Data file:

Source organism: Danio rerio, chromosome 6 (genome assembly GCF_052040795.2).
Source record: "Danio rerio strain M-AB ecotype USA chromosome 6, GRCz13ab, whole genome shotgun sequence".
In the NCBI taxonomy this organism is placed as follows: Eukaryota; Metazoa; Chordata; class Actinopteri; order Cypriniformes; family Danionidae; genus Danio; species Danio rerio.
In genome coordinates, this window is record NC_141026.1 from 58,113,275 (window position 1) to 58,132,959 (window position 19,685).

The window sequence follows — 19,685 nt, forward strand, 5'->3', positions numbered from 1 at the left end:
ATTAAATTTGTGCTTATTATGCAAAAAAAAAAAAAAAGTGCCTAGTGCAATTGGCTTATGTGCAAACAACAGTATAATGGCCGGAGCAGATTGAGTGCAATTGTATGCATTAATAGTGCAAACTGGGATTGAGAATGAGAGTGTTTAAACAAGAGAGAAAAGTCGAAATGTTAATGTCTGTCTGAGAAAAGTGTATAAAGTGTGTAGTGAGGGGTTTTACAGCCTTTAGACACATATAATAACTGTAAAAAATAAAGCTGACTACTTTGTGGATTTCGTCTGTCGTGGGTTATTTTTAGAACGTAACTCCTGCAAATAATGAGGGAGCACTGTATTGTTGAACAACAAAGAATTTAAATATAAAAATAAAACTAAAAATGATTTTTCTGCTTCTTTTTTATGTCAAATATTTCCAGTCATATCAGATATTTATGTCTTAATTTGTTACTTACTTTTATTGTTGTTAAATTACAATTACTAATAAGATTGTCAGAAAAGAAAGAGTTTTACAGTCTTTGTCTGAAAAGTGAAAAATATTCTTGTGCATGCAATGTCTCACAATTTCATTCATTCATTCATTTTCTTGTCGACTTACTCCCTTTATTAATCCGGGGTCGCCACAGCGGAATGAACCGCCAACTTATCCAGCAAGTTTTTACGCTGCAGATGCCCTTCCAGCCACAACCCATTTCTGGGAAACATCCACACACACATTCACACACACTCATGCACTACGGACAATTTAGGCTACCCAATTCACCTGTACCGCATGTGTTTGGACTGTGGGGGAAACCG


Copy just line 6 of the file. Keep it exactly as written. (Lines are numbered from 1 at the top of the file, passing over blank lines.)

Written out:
ATTAAATTTGTGCTTATTATGCAAAAAAAAAAAAAAAGTGCCTAGTGCAATTGGCTTATGTGCAAACAACAGTATAATGGCCGGAGCAGATTGAGTGCAATTGTATGCATTAATAGTGCAAACTGGGATTGAGAATGAGAGTGTTTAAACAAGAGAGAAAAGTCGAAATGTTAATGTCTGTCTGAGAAAAGTGTATAAAGTGTGTAGTGAGGGGTTTTACAGCCTTTAGACACATATAATAACTGTAAAAAATAAAGCTGACTACTTTGTGGATTTCGTCTGTCGTGGGTTATTTTTAGAACGTAACTCCTGCAAATAATGAGGGAGCACTGTATTGTTGAACAACAAAGAATTTAAATATAAAAATAAAACTAAAAATGATTTTTCTGCTTCTTTTTTATGTCAAATATTTCCAGTCATATCAGATATTTATGTCTTAATTTGTTACTTACTTTTATTGTTGTTAAATTACAATTACTAATAAGATTGTCAGAAAAGAAAGAGTTTTACAGTCTTTGTCTGAAAAGTGAAAAATATTCTTGTGCATGCAATGTCTCACAATTTCATTCATTCATTCATTTTCTTGTCGACTTACTCCCTTTATTAATCCGGGGTCGCCACAGCGGAATGAACCGCCAACTTATCCAGCAAGTTTTTACGCTGCAGATGCCCTTCCAGCCACAACCCATTTCTGGGAAACATCCACACACACATTCACACACACTCATGCACTACGGACAATTTAGGCTACCCAATTCACCTGTACCGCATGTGTTTGGACTGTGGGGGAAACCG